The rose ceremony is incredibly versatile and can be easily customized to accommodate various family situations or personal preferences. Guidelines rather than hard rules will allow you to create a meaningful ceremony best suited to you.
The Red Rose Promise Card should be filled out prior to the ceremony. The card is intended to be a signed and dated keepsake of the wedding day. A rose should be handed out to each individual that will be included in the ceremony. This can be done before the ceremony or at an alternate designated time. Those included might be family members, children or even the Bridal Party, depending on the preference of the couple. The Officiant will then place on rose in each of the outer vases to represent the bride and Groom.
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At a pre-chosen time, those who have been given a rose will place them into the central vase as a representation of the love they have for the Bride and Groom. As an option, the Bride and groom may choose to collect the roses from the individuals and place the resulting rose bouquet in the central vase themselves.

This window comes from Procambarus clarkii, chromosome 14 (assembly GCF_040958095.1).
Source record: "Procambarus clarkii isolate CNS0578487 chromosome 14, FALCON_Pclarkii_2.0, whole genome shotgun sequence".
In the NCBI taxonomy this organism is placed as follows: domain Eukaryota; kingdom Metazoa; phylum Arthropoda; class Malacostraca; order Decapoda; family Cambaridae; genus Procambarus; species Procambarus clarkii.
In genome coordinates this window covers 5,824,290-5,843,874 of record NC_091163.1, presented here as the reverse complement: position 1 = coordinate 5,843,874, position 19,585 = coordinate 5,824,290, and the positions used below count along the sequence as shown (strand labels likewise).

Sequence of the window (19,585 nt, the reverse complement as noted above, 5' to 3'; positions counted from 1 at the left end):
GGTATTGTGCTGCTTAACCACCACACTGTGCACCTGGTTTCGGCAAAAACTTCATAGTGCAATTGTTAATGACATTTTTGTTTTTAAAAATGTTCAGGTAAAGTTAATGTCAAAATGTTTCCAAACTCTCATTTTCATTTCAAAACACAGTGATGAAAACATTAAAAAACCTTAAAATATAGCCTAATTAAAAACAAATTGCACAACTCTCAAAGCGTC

After the vows have been completed and the Officiant announced the new Mr. and Mrs. They will then each be handed the roses from the outer vases, while the guests are informed of the meaning behind the ceremony. It is appropriate that the first gift the Bride and Groom give to each other as husband and wife should be love. As a singled rose carries the meaning “I love you,” they will then exchange their roses and give the greatest gifts that either one of them has to share.
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After the exchange has been completed the Bride and Groom will then place their new roses into the central vase, merging their love with the love of their family and friends.
Alternately the Bride and Groom may choose to present their symbolic rose to their parents as opposed to adding it to the bouquets created in the central vase.